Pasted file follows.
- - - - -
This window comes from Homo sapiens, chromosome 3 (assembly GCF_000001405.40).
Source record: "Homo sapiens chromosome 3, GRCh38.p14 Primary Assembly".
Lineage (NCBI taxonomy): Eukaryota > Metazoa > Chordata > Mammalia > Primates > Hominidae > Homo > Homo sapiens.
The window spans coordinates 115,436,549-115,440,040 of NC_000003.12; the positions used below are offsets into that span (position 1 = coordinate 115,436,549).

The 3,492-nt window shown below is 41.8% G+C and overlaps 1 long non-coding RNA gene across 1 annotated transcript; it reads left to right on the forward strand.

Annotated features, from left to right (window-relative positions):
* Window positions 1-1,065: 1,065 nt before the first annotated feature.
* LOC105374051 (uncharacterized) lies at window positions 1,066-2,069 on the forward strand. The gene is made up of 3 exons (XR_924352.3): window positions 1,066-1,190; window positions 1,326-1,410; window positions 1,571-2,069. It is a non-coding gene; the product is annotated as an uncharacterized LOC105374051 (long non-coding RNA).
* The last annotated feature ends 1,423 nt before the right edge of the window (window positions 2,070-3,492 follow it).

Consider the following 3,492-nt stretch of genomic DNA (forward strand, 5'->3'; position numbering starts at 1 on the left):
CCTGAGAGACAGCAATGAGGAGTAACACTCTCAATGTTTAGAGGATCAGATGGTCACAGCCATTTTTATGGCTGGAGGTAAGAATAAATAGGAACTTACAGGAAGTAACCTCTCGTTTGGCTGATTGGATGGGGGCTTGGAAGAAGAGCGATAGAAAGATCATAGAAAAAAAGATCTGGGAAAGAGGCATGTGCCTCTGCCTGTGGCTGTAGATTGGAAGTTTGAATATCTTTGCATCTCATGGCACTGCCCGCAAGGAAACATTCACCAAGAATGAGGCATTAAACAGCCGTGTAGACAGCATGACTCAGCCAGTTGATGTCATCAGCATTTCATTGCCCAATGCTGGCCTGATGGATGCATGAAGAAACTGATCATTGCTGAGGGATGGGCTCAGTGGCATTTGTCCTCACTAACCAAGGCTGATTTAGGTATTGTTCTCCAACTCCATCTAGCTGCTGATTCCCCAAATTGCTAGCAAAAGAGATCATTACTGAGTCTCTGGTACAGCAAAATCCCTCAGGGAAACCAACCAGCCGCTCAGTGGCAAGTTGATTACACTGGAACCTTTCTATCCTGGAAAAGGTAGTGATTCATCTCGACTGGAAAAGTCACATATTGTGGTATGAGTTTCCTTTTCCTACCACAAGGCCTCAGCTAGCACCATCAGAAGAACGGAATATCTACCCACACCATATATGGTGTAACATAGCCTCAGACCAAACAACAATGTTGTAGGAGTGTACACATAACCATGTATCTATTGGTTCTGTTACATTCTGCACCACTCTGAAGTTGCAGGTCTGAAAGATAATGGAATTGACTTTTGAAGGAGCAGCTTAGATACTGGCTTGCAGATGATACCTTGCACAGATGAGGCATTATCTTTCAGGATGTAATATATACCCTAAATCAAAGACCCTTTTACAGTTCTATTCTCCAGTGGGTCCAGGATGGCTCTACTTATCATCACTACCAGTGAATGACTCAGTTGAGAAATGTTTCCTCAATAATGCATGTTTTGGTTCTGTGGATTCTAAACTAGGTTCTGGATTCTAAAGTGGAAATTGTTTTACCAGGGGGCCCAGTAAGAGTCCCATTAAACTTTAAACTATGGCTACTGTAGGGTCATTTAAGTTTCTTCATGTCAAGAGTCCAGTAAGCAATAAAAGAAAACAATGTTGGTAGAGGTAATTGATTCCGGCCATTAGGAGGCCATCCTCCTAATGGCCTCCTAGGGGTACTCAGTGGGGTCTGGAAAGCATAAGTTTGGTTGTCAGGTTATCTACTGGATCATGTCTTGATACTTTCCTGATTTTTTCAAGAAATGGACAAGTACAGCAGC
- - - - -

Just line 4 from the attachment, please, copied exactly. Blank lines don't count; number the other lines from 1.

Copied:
The window spans coordinates 115,436,549-115,440,040 of NC_000003.12; the positions used below are offsets into that span (position 1 = coordinate 115,436,549).